you listen closely, the wind slipping through the tall East
Texas pines whispers stories.
Every cemetery, particularly those in the long-settled piney woods,
is a library of story-rich books. Unfortunately, many of those tales
are as long-gone as those who lay in the red dirt beneath the tombstones.
Fortunately, James (Toodler) Rials, a retired railroad man who lives
in the country near Elkhart
has as good an ear for stories as his ability to remember numbers.
That’s a skill he developed over a 40-year career with the Missouri
Pacific, where his work days revolved around train orders and timetables.
Retired since 2002, as president of the Myrtle Springs Cemetery
Association, Rials helped engineer the placing of a state historical
marker in the rural Anderson County graveyard.
Spread out on a hill about five miles southwest of Elkhart,
the cemetery was established by the early residents of a small community
named for a nearby water source, Myrtle Springs. Never a substantial
town, its school, church and other structures are long gone.
While the cemetery marker sets forth the basic facts, Rials knows
a few stories about some of the 233 folks who lie there that aren’t
etched into the aluminum marker.
For instance, the burials include nine Davis family members. They
are there because a long-forgotten family feud caused the Davises
to abandon a nearby cemetery bearing their name and begin burying
their loved ones at Myrtle Springs.
were relatives of Jefferson Davis, the first and only president
of the Confederate States of America.
“One of the Coleman girls whose mother was a Davis said Jefferson
Davis came here to visit her mother after Civil War,” Rials said.
Just to balance
things, members of the Daniels family -- who lie in the same cemetery
– were kin to Nancy Hanks, the mother of Abraham Lincoln. And in
the politics-makes-for-strange-bedfellows category, one of Jeff
Davis’s several-times-removed cousins, Bertha Coleman, married Alfred
Cooper, another Lincoln relative. They, too, are in the Myrtle Springs
were another large family in the area. Like many families in the
same county, marriage had further entwined the limbs of their family
For instance, Fletcher Coleman, the man to see if you wanted to
buy the best jack or jenny to be had in the county, married a Davis.
Though a mule man of renown, Coleman had been known to take a drink
or two. The same could be said of his brother-in-law.
At a country
dance in the late 1890s or early 1900s, Coleman and Davis proceeded
to get what once was euphemistically known as “full,” as in full
of homemade whiskey. Their inhibitions thus lowered, the two men
proceeded to profoundly disagree about something.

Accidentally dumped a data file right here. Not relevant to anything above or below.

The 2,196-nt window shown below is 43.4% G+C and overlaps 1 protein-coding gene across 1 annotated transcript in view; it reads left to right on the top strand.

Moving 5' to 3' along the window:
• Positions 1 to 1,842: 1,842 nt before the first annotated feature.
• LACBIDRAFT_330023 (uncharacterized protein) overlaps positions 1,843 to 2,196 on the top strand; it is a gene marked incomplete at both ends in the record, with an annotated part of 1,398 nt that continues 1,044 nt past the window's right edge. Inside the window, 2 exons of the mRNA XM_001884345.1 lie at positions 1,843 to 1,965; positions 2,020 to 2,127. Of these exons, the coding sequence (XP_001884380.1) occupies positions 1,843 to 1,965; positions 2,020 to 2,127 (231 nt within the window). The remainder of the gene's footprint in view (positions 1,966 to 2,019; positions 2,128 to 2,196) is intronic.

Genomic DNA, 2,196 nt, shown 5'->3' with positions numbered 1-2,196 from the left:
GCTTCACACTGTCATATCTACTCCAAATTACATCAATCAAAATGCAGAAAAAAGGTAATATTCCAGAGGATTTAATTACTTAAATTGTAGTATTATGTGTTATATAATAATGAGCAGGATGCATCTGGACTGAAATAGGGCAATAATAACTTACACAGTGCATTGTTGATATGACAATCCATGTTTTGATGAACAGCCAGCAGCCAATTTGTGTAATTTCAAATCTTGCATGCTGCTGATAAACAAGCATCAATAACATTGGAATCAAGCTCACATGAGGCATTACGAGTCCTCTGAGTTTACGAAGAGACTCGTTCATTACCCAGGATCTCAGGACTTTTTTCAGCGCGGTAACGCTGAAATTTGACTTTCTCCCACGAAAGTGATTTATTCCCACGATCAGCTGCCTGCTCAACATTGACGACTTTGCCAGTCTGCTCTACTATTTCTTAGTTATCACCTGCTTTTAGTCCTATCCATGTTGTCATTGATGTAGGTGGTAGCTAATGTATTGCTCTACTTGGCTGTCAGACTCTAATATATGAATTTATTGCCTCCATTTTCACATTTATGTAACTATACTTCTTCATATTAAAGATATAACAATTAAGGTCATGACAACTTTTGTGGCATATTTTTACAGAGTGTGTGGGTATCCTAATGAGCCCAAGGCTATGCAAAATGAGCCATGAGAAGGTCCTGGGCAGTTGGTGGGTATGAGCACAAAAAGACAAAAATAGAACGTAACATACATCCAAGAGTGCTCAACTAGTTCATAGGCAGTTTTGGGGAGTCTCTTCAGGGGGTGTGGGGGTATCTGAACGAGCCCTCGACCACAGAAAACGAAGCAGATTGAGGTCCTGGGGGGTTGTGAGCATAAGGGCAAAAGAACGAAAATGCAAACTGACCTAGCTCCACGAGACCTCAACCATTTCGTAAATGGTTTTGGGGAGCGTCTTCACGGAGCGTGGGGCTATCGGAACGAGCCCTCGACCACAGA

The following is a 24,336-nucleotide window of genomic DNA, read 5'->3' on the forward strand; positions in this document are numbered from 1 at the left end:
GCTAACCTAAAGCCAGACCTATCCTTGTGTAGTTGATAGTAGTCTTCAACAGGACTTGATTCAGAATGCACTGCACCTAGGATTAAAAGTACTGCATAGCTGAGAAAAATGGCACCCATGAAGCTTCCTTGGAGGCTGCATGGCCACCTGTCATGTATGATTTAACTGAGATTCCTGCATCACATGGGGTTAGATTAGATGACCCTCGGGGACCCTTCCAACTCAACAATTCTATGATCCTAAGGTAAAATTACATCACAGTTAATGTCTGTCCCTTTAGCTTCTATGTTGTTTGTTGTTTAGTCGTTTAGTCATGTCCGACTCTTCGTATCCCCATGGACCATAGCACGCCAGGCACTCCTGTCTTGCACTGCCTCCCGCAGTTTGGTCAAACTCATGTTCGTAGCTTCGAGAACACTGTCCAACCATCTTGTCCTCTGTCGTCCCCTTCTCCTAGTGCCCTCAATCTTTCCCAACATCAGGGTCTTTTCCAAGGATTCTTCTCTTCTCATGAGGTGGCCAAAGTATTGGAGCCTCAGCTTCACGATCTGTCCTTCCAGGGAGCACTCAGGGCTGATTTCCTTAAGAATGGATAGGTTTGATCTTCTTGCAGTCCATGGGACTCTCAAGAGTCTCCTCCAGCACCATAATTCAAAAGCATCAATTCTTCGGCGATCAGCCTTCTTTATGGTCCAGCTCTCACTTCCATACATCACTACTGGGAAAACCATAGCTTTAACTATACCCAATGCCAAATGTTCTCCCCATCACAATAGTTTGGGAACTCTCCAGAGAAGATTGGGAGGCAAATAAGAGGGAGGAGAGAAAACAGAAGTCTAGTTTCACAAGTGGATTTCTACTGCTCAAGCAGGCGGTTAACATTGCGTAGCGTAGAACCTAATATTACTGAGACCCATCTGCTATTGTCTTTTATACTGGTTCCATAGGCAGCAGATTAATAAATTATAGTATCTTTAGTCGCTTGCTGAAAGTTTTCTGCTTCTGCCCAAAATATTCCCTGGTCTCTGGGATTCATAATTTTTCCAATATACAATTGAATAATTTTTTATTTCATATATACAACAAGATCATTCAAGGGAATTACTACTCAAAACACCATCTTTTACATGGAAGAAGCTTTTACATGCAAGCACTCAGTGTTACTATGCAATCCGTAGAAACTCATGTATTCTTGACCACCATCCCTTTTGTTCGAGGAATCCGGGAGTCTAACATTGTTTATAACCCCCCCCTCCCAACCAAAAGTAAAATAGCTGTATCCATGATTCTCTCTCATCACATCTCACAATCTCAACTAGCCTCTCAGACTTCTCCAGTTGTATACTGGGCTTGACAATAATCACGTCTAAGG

Davis lit into
his brother-in-law, but quickly discovered that Coleman was as good
with his fists as he was at trading mules.
out on the short end and decided to hide out by the woodpile to
extract his revenge when Coleman left the dance,” Rials said. “He
didn’t do too well at that, either. When he sprang the ambush, Coleman
grabbed a heavy piece of firewood and used it to good effect on
The fight left
Davis with lacerations, contusions and, once he sobered up and recovered
from his hangover, a heightened awareness that he needed to be more
selective when picking fights.
one of the cuts he suffered in the boozy ruckus with his brother-in-law
became infected. This being well before the development of antibiotics,
the spread of the bacteria could not be stopped and Davis died.
His family laid him to rest in the cemetery that bore their name.
But that cemetery also was the final resting place of several members
of the Coleman clan, so Davis’ bitter survivors vowed that no other
Davis would ever be planted in the same ground as a Coleman.
Another occupant of the Myrtle Springs Cemetery is Mrs. Martha Leopard,
who passed in 1912. Next to her grave is a bare, wide spot accommodating
her husband F.M. Leopard. Married couples often have adjoining plots,
but Mr. Leopard’s grave has no tombstone. Earlier in their relationship,
he had left Martha for another woman. While Mrs. Leopard eventually
took him back, when he died, she figured he wasn’t quite worth the
expense of a stone marker.
There’s also a story beneath the tombstone of James Martin Cooper,
who died in 1944. In the 1890s, he supposedly killed a man south
of Athens in Henderson County. Gauging the degree of local sentiment
for the deceased, Cooper found it expedient to relocate to the Big
Thicket back when that densely forested corner of East Texas was
both big and thick.
But that remote country, as Cooper supposedly told friends, “was
awful hard on babies.” After losing two infants, Cooper and his
wife moved to Anderson County, settling just inside the Houston
County line. He stayed there the rest of his life.
Rials said he couldn’t vouch for every minute detail of these stories,
but offered a helpful caveat: “Anything worth repeating is worth
adding on to.”
© Mike Cox
- February 5, 2014 column
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